However, this is the initial stage. A policymaker’s worst nightmare is an eventual stagflationary scenario. While the sheer amount of excess liquidity through fiscal and monetary measures does eat away at the real value of the currency in the long-run, this would not be an issue since it has the advantage of eating away the real value of additional debt. However, in the event of structural unemployment and excess productive capacity this would come at the same time as 1) low real-wage growth; and 2) freezing up of supply chains.
Forgive us if this sounds rather pessimistic but, unfortunately, this is a scenario that is all too familiar for the history nerds, think the Great Depression or the 70’s post the dismantling of Bretton Woods. So what then are we to do?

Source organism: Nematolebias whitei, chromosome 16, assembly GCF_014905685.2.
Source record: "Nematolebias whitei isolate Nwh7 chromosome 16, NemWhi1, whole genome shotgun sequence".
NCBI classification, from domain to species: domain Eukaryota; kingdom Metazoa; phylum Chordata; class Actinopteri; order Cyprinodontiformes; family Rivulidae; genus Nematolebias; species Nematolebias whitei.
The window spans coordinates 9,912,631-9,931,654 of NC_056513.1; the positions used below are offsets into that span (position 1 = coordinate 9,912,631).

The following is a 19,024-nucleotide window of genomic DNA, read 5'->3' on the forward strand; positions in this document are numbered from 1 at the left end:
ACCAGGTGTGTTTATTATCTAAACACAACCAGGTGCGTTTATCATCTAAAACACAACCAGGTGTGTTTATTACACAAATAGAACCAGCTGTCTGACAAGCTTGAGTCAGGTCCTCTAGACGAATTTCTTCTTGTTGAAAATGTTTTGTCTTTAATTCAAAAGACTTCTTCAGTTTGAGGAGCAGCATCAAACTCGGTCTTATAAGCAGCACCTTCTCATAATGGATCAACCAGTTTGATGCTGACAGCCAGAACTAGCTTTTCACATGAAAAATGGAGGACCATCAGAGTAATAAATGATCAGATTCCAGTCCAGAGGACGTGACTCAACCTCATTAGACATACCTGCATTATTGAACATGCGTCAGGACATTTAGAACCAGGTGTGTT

Herein lies what premium art, technology stocks and agricultural assets have in common. In every single one of these scenarios, investors would perhaps have been best served by holding real assets, whether in the form of businesses (i.e. equity), real estate or, for the more adventurous, agricultural assets and even fine art. Which, by the way, is one asset class that has a low correlation to other classes and has seen close 8.5% p.a. growth for the past twenty years.
Sothebys Mei Moses Index
This is also the result of a trend that is likely to get even worse, that trend is income inequality. The continued debasement of currency is only likely to get worse and makes it all the more reasonable to stay invested in spite of the volatility, perhaps not getting the returns that we are now used to post-GFC. So, you could say that one remains bullish for lack of a better option.
Markets & Commentary
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TAMIM Asset Management provides general information to help you understand our investment approach. Any financial information we provide is not advice, has not considered your personal circumstances and may not be suitable for you.